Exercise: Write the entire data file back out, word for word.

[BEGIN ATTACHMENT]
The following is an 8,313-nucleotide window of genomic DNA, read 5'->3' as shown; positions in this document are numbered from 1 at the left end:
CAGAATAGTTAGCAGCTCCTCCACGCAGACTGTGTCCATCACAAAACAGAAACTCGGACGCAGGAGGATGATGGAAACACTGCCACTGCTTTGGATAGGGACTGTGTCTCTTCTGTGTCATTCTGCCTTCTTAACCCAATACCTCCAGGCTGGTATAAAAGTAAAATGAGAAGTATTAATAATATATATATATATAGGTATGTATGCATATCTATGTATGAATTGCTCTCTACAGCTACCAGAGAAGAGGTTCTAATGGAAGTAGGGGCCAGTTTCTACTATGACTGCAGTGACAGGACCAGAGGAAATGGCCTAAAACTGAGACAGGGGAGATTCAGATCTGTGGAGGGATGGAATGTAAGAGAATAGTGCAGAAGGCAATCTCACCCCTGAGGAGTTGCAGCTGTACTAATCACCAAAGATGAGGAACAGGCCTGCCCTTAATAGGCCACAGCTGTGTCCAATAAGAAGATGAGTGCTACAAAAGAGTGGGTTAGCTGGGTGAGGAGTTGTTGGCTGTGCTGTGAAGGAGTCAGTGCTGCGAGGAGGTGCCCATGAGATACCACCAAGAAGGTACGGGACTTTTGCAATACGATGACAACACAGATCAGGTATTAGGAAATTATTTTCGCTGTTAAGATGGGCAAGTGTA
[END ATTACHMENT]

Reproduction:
The following is an 8,313-nucleotide window of genomic DNA, read 5'->3' as shown; positions in this document are numbered from 1 at the left end:
CAGAATAGTTAGCAGCTCCTCCACGCAGACTGTGTCCATCACAAAACAGAAACTCGGACGCAGGAGGATGATGGAAACACTGCCACTGCTTTGGATAGGGACTGTGTCTCTTCTGTGTCATTCTGCCTTCTTAACCCAATACCTCCAGGCTGGTATAAAAGTAAAATGAGAAGTATTAATAATATATATATATATAGGTATGTATGCATATCTATGTATGAATTGCTCTCTACAGCTACCAGAGAAGAGGTTCTAATGGAAGTAGGGGCCAGTTTCTACTATGACTGCAGTGACAGGACCAGAGGAAATGGCCTAAAACTGAGACAGGGGAGATTCAGATCTGTGGAGGGATGGAATGTAAGAGAATAGTGCAGAAGGCAATCTCACCCCTGAGGAGTTGCAGCTGTACTAATCACCAAAGATGAGGAACAGGCCTGCCCTTAATAGGCCACAGCTGTGTCCAATAAGAAGATGAGTGCTACAAAAGAGTGGGTTAGCTGGGTGAGGAGTTGTTGGCTGTGCTGTGAAGGAGTCAGTGCTGCGAGGAGGTGCCCATGAGATACCACCAAGAAGGTACGGGACTTTTGCAATACGATGACAACACAGATCAGGTATTAGGAAATTATTTTCGCTGTTAAGATGGGCAAGTGTA